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Agroforestry – An Opportunity for Sustainable Innovation

Agroforestry as a term was coined only around 50 years ago but the agricultural practices that the term encompasses go back millennia. It is essentially an integration of trees with crops or pasture as a land use management strategy, combining agriculture and forestry. While agroforestry is more typically associated with tropical climates, especially in its modern forms, it has also been adopted increasingly in temperate climates such as the USA and Europe, though in one way or another, they were already there.


Agroforestry, on some level, is arguably practised to some extent by most farmers in the UK. Hedgerows and trees surround the perimeters of most fields across the country, and the vast patchworks of fields are dotted with small forests. We take this for granted but this is not necessarily a given for commercial agriculture. The Green Revolution saw huge strides in the technology and efficiency of agriculture, leading to huge yield increases, but came with enormous ecological downsides. While criticism of the green revolution typically centres on the overuse of pesticides and artificial fertilises, it also saw the removal of hedges and trees to make room for large new machinery. However, in time, this has allowed increased wind erosion and reduced quality of the soil, not just impacting wild ecology but also reducing long-term agricultural sustainability. Hedgerows were replanted as a result.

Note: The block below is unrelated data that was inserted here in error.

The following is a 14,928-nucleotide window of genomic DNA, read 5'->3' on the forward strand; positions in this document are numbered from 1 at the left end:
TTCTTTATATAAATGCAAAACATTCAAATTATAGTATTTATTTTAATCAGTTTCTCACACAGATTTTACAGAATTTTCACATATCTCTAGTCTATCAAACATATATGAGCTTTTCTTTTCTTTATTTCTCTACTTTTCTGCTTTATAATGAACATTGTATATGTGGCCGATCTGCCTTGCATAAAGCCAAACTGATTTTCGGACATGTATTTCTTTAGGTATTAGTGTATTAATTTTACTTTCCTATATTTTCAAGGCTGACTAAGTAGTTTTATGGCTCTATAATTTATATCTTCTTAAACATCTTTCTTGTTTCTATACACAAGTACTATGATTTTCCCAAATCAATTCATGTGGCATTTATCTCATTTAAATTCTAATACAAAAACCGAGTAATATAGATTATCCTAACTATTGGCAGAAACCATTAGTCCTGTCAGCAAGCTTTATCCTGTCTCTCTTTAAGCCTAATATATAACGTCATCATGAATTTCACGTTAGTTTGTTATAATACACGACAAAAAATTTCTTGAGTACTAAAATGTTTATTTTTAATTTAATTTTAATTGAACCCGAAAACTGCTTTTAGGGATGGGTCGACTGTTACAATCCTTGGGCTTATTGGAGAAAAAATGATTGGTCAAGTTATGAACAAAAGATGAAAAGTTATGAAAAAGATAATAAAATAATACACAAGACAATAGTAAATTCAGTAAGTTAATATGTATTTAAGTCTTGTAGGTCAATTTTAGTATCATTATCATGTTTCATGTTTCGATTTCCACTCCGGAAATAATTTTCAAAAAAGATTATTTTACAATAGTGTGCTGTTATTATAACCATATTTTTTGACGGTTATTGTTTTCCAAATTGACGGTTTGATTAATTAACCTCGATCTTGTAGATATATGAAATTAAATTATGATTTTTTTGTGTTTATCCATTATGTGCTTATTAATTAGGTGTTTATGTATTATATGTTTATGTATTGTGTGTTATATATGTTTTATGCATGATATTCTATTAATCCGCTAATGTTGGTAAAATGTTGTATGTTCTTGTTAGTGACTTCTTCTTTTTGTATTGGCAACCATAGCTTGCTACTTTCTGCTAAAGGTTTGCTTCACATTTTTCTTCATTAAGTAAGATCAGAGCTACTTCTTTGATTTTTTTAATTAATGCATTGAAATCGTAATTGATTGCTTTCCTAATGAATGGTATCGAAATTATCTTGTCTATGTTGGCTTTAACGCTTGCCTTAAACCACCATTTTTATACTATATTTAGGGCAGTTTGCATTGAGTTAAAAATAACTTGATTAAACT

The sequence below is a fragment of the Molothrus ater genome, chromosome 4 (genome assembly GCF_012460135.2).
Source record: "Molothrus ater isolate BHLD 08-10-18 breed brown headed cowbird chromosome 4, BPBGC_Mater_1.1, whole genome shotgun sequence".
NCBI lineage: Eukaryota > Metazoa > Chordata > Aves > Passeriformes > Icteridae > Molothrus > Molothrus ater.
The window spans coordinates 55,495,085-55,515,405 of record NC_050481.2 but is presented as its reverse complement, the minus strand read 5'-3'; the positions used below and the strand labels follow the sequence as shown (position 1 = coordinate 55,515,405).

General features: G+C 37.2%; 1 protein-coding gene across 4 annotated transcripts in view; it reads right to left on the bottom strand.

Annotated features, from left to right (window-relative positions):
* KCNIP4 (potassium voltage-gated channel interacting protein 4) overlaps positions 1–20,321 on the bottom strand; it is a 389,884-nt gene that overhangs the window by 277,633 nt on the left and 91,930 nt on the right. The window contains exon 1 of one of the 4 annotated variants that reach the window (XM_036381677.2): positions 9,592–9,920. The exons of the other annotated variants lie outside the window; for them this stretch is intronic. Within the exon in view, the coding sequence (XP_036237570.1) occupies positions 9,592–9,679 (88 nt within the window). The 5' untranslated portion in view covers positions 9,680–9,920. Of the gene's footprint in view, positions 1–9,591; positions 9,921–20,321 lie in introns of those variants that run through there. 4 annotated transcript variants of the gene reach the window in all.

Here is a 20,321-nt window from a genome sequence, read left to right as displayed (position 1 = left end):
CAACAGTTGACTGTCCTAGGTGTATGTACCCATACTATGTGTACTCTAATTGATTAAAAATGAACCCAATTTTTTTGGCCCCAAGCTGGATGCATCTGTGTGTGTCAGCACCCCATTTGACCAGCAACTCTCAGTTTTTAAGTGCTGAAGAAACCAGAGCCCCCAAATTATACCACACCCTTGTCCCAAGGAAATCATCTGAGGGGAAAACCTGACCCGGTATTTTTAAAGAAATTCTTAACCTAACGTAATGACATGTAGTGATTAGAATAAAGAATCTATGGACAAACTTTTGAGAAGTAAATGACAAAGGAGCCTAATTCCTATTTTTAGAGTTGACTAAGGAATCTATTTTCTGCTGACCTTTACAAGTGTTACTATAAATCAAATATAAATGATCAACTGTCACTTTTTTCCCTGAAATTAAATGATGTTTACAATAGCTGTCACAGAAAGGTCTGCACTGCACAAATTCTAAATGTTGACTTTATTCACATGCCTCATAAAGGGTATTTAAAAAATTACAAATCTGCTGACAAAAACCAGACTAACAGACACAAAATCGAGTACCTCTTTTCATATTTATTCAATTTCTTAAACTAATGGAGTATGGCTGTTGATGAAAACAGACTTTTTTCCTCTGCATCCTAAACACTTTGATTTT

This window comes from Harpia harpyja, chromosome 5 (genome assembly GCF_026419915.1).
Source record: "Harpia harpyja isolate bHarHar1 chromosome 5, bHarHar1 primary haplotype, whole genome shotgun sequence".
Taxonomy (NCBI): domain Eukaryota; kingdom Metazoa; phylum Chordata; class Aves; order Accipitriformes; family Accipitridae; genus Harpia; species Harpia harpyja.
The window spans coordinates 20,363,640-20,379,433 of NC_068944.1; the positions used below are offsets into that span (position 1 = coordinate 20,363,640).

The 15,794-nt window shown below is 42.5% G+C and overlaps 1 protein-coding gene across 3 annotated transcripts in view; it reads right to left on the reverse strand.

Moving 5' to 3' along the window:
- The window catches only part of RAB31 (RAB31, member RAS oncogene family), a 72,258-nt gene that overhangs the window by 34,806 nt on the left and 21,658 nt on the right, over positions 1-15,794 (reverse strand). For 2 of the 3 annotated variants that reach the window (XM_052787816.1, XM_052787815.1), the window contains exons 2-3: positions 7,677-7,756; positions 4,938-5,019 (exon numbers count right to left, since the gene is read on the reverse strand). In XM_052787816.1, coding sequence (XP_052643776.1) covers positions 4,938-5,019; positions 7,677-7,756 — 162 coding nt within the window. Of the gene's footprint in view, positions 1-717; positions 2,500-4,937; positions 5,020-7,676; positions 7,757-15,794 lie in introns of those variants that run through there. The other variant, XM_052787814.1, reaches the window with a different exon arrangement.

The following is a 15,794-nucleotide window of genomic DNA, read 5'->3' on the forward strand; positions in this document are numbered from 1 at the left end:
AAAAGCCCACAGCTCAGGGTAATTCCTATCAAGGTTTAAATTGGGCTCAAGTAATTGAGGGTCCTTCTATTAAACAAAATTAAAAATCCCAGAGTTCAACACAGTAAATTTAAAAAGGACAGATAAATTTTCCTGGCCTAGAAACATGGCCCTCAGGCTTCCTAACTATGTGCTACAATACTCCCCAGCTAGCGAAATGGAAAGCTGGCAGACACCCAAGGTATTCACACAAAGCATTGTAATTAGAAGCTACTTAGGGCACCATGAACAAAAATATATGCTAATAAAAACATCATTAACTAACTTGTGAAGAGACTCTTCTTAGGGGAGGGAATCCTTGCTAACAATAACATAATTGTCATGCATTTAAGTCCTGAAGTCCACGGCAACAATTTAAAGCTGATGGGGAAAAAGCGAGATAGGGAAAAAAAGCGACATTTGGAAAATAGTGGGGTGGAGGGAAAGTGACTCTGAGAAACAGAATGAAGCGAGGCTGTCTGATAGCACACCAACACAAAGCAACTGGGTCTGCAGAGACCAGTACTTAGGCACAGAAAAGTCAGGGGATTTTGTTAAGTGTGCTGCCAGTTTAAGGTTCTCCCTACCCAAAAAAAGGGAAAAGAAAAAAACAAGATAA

While this is technically agroforestry, it is barely scratching the surface of its possibilities. Of course, more intense agroforestry techniques are not appropriate for many crops, largely due to the difficulty of harvesting around trees, but this does not mean there are no opportunities to increase the use of the practice. These practices can carry the sustainability advantages of hedgerows but also introduce new revenue sources through new crops. Alley cropping introduces rows of fruit trees alternating with traditional arable crops. Crop trees can also be interspersed among pastures or other spaces for livestock, which is found to increase their quality of life and even their health through more diverse browse. A potentially underdeveloped area in this regard is for poultry; few know that the natural environment of chickens is the forest, and as such, they may benefit greatly from rearing within orchards or similar land uses.


However, introducing agroforestry techniques to an existing agricultural production model is not just a straightforward adaptation and will require work on the part of competent professionals to develop effective management strategies that work for them. Minerva Innovation Group has experience in qualifying claims for agricultural industry professionals performing innovative work. If any farmers are seeking to develop new or adapt existing agroforestry methods in the United Kingdom, we are able to assist them in claiming some well-deserved financial support from HMRC.


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